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Tackling the public safety threat of 3D-printed ‘ghost guns’ in Singapore

Tackling the public safety threat of 3D-printed ‘ghost guns’ in Singapore

Source: TODAY
Article Date: 04 Feb 2021
Author: Gareth Tan

The controls on digital blueprints within the Guns, Explosives and Weapons Control Bill are likely to be unenforceable in advance of an inciting incident, serving in a deterrent, rather than preventative capacity.

The recent detention of a radicalised teenager who plotted to attack two mosques and kill Muslim worshippers has dominated headlines and shocked Singaporeans.

The 16-year-old boy planned to use a machete only after a sustained but ultimately unsuccessful effort to seek access to firearms.

He had wanted to follow the example of far-right extremist Brenton Harrison Tarrant, the Australian who livestreamed his massacre of more than 50 Muslims in Christchurch, New Zealand in 2019.

As reflected in the teenager’s case, public safety in Singapore has benefited over the past decades from strict controls on access to firearms.

However, new technologies present a serious threat to the enforceability of these regulations.

This is a threat the Government is well aware of.

In January, a Guns, Explosives and Weapons Control Bill restricting the unlicensed ownership of digital blueprints for firearms or firearm components was passed in Parliament.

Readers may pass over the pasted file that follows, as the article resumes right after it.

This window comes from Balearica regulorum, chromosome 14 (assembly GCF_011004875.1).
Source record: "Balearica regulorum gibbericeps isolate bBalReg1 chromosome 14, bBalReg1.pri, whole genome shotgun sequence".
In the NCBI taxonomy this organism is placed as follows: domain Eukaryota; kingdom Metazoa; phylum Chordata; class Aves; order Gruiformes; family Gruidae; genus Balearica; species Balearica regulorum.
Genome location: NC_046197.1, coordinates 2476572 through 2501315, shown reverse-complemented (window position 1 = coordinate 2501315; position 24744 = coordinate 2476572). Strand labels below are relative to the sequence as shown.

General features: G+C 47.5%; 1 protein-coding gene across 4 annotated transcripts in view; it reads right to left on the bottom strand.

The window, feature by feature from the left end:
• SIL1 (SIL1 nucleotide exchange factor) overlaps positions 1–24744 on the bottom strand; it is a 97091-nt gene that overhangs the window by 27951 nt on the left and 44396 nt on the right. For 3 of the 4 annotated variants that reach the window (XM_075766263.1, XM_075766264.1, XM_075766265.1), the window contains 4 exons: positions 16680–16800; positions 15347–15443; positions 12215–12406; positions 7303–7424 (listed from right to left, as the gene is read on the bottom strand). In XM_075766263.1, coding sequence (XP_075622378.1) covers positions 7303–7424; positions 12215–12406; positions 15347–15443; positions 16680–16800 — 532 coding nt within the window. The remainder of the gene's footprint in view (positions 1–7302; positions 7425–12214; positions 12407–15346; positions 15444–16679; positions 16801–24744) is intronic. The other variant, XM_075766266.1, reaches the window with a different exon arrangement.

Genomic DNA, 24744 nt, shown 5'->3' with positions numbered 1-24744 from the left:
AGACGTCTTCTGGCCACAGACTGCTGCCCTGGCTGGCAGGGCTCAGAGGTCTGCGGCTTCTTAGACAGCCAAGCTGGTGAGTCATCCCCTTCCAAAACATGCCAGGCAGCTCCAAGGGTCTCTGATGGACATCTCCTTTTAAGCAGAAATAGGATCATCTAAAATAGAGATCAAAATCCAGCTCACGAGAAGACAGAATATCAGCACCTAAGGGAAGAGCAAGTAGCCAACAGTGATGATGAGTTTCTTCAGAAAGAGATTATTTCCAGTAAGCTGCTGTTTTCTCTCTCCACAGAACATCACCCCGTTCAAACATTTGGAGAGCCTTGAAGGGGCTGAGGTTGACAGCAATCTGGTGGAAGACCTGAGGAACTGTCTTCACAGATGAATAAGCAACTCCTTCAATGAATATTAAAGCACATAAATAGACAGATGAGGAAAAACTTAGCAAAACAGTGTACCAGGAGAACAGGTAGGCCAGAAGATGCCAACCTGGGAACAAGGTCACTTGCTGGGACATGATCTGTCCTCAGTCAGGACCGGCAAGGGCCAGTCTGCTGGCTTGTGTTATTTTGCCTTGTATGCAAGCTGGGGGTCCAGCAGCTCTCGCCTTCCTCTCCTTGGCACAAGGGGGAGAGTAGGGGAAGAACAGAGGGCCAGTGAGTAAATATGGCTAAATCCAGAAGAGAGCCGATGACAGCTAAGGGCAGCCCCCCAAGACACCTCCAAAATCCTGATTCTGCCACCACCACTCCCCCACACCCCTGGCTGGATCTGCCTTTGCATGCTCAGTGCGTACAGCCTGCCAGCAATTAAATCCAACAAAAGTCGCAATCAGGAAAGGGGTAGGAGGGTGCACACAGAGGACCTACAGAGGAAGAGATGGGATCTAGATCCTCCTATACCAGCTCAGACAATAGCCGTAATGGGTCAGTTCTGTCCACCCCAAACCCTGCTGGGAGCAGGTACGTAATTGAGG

Such blueprints would allow owners of 3D printers to produce increasingly feature-complete firearms at minimal cost, and without extensive firearm-specific technical expertise.

3D-printed firearms have been a looming threat for law enforcement around the world for some time. The emergence of the first truly 3D-printable gun in 2013 – the Defence Distributed Liberator – caused concern that a corner had been turned in the ability of governments to control the spread of guns.

Much of this worry dissipated with the gradual realisation that the Liberator was unreliable and prone to catastrophic malfunction, making it as much a threat to users as it was to targets.

Practical and safe alternatives to the Liberator still incorporated dedicated firearm components that could not be 3D-printed.Concerns about unrestricted access to 3D-printed weapons thus diminished.

Recently however, a group seeking to carry on the work begun with the Liberator, released a blueprint for an almost entirely 3D-printed semi-automatic carbine.

What puts the carbine a cut above the competition is its integration of a process that allows for the creation of a high-quality gun barrel.

This lowers barriers to access by removing the need to source a barrel — which is often a highly regulated component — while considerably improving the effectiveness and reliability of the resulting firearm.